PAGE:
Eye-tracking studies of film (as well as eye-tracking studies in general) focus on seeing. In this chapter, I shall propose that the human visual system relies not just on seeing, but also on moments of not seeing. That is, I shall argue that moments in which we do not see are not ‘flaws’ in a visual system that otherwise strives towards total vision. Rather, such ‘flaws’ (moments of blindness) are crucial components of vision and what it means to be human more generally. I shall illustrate this need for temporary blindness by looking at three films that are comprised uniquely (or almost uniquely) of photographs, including Jonás Cuarón’s Año uña/Year of the Nail (Mexico 2007), Chris Marker’s La Jetée (France 1962) and Jean-Luc Godard’s Je vous salue, Sarajevo (France 1993). In films comprised of photographs, we see not continuous action (we do not have a ‘perfect vision’ of events) but wilfully fragmented action (even more than in films comprised of moving images that involve narrative ellipses). These films demonstrate how what we do not see is perhaps equally as important as what we do see – both in film viewing and in life. In this way, I shall argue that these films make clear how eye tracking overemphasizes vision during eye fixation, thereby under- appreciating the importance of the necessary blindness that accompanies vision. As it is cinema that draws out the oversights of eye tracking, I shall reverse the trend of science being used to explain art, providing an example rather of art being used to explain science.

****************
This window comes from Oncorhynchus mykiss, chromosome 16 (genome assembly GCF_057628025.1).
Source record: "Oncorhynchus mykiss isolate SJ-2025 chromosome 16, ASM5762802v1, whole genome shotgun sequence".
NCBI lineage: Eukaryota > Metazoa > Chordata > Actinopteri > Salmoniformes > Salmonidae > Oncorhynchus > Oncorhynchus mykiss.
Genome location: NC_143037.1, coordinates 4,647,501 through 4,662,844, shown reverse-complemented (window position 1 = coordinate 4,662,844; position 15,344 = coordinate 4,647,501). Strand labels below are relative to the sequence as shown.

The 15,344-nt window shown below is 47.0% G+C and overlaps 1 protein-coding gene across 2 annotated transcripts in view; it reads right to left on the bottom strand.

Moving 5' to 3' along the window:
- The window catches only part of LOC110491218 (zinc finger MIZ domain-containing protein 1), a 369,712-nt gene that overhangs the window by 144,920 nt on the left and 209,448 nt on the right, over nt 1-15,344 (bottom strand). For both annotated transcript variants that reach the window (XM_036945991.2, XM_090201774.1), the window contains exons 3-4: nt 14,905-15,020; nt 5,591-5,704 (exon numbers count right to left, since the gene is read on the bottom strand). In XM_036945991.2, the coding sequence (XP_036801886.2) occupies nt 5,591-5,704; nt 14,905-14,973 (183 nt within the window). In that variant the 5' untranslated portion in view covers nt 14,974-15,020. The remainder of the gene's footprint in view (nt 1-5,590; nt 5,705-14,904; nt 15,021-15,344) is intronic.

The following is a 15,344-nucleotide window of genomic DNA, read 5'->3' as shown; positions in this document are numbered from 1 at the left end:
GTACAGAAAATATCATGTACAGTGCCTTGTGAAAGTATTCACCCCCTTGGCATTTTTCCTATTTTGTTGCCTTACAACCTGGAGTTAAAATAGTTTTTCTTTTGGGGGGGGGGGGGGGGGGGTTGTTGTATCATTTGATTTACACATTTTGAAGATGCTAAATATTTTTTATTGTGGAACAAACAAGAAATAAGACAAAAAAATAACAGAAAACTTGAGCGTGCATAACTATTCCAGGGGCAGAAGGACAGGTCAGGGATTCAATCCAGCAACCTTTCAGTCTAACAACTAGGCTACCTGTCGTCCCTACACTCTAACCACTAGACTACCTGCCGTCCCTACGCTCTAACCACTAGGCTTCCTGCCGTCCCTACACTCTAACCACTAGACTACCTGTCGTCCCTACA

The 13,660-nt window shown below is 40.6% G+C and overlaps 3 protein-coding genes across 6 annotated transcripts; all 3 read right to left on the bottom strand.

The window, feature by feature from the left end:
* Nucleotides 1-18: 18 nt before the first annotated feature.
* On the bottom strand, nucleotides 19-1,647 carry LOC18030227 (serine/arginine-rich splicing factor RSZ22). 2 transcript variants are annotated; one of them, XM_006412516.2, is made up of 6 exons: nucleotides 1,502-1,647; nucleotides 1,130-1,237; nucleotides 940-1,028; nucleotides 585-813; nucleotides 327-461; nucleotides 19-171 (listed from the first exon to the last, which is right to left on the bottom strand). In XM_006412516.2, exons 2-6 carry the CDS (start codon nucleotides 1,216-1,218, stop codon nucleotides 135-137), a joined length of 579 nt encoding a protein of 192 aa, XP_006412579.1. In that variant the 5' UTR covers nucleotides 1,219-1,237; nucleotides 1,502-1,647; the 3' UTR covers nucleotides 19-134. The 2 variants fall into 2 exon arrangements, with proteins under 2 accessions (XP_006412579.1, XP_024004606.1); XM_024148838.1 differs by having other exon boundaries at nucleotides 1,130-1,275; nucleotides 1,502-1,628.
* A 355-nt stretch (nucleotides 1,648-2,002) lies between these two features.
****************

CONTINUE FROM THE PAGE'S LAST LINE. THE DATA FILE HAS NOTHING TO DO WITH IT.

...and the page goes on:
|Title of host publication||Seeing into Screens|
|Subtitle of host publication||Eye-Tracking and the Moving Image|
|Editors||Sean Redmond, Tessa Dwyer, Claire Perkins, Jodi Sita|
|Place of Publication||London|
|Number of pages||13|
|ISBN (Print)||978-1501329029, 1501329022|
|Publication status||Published - 2018|